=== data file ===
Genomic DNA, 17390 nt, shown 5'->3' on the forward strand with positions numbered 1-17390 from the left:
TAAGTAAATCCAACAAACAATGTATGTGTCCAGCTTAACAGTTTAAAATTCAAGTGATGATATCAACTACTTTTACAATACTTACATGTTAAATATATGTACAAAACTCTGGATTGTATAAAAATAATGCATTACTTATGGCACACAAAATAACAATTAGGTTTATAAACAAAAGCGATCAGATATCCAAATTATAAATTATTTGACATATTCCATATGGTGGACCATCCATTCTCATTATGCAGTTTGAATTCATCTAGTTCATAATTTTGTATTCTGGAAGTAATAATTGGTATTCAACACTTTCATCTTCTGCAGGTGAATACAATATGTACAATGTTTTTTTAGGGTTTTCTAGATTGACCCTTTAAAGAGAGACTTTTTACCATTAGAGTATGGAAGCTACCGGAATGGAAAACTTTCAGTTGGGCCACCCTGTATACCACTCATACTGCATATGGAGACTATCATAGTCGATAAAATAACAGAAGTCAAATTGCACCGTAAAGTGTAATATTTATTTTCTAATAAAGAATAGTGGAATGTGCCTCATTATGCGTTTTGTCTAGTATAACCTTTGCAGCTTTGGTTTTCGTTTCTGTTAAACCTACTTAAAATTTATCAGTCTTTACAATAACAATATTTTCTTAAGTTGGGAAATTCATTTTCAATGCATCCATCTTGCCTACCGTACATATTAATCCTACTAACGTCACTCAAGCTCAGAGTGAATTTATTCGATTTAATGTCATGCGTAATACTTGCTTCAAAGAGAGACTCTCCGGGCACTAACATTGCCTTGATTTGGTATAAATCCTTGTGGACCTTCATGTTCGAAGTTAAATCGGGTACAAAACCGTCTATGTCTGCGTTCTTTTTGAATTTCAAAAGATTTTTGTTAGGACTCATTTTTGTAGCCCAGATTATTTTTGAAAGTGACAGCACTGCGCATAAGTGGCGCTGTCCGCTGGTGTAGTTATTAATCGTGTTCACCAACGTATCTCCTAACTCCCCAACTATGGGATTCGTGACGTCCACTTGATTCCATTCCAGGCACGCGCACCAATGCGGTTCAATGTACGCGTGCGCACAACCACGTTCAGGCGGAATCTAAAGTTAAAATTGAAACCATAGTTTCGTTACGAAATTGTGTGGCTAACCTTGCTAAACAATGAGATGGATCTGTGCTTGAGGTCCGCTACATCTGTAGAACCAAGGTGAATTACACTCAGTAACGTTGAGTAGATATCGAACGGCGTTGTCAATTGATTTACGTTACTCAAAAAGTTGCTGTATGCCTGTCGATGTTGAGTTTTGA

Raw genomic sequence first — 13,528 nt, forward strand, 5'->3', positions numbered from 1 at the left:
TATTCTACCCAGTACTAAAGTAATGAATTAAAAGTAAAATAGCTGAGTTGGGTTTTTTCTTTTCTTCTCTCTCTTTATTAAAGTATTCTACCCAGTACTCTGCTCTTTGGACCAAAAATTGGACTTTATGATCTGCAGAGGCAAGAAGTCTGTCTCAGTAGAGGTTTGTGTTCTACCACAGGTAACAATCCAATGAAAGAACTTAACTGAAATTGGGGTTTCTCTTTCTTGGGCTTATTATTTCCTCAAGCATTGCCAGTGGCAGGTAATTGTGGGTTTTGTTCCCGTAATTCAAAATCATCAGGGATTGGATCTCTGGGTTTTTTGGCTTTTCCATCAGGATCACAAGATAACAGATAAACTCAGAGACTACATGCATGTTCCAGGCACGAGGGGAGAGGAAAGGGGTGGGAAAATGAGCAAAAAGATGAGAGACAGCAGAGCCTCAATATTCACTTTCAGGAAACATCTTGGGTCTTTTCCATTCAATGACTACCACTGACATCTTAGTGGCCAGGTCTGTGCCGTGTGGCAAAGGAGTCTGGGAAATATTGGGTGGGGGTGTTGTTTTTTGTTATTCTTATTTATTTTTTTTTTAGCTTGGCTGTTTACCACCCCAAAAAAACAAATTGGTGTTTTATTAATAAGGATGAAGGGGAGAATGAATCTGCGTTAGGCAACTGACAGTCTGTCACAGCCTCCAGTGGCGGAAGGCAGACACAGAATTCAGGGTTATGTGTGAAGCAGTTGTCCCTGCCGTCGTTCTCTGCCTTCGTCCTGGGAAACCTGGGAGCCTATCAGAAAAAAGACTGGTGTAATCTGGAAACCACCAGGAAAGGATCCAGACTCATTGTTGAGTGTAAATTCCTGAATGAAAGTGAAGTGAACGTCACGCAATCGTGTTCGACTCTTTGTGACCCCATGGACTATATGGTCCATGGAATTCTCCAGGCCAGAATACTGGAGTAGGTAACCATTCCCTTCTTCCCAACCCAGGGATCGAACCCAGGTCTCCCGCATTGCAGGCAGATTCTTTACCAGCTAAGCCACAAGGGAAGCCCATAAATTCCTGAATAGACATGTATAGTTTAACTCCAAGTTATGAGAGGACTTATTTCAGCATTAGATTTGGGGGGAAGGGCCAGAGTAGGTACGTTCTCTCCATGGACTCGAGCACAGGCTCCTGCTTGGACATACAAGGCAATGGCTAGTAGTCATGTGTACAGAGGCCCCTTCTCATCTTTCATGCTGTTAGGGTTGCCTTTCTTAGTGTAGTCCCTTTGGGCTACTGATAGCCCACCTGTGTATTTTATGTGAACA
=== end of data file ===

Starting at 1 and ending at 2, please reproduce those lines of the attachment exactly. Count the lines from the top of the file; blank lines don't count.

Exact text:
Genomic DNA, 17390 nt, shown 5'->3' on the forward strand with positions numbered 1-17390 from the left:
TAAGTAAATCCAACAAACAATGTATGTGTCCAGCTTAACAGTTTAAAATTCAAGTGATGATATCAACTACTTTTACAATACTTACATGTTAAATATATGTACAAAACTCTGGATTGTATAAAAATAATGCATTACTTATGGCACACAAAATAACAATTAGGTTTATAAACAAAAGCGATCAGATATCCAAATTATAAATTATTTGACATATTCCATATGGTGGACCATCCATTCTCATTATGCAGTTTGAATTCATCTAGTTCATAATTTTGTATTCTGGAAGTAATAATTGGTATTCAACACTTTCATCTTCTGCAGGTGAATACAATATGTACAATGTTTTTTTAGGGTTTTCTAGATTGACCCTTTAAAGAGAGACTTTTTACCATTAGAGTATGGAAGCTACCGGAATGGAAAACTTTCAGTTGGGCCACCCTGTATACCACTCATACTGCATATGGAGACTATCATAGTCGATAAAATAACAGAAGTCAAATTGCACCGTAAAGTGTAATATTTATTTTCTAATAAAGAATAGTGGAATGTGCCTCATTATGCGTTTTGTCTAGTATAACCTTTGCAGCTTTGGTTTTCGTTTCTGTTAAACCTACTTAAAATTTATCAGTCTTTACAATAACAATATTTTCTTAAGTTGGGAAATTCATTTTCAATGCATCCATCTTGCCTACCGTACATATTAATCCTACTAACGTCACTCAAGCTCAGAGTGAATTTATTCGATTTAATGTCATGCGTAATACTTGCTTCAAAGAGAGACTCTCCGGGCACTAACATTGCCTTGATTTGGTATAAATCCTTGTGGACCTTCATGTTCGAAGTTAAATCGGGTACAAAACCGTCTATGTCTGCGTTCTTTTTGAATTTCAAAAGATTTTTGTTAGGACTCATTTTTGTAGCCCAGATTATTTTTGAAAGTGACAGCACTGCGCATAAGTGGCGCTGTCCGCTGGTGTAGTTATTAATCGTGTTCACCAACGTATCTCCTAACTCCCCAACTATGGGATTCGTGACGTCCACTTGATTCCATTCCAGGCACGCGCACCAATGCGGTTCAATGTACGCGTGCGCACAACCACGTTCAGGCGGAATCTAAAGTTAAAATTGAAACCATAGTTTCGTTACGAAATTGTGTGGCTAACCTTGCTAAACAATGAGATGGATCTGTGCTTGAGGTCCGCTACATCTGTAGAACCAAGGTGAATTACACTCAGTAACGTTGAGTAGATATCGAACGGCGTTGTCAATTGATTTACGTTACTCAAAAAGTTGCTGTATGCCTGTCGATGTTGAGTTTTGA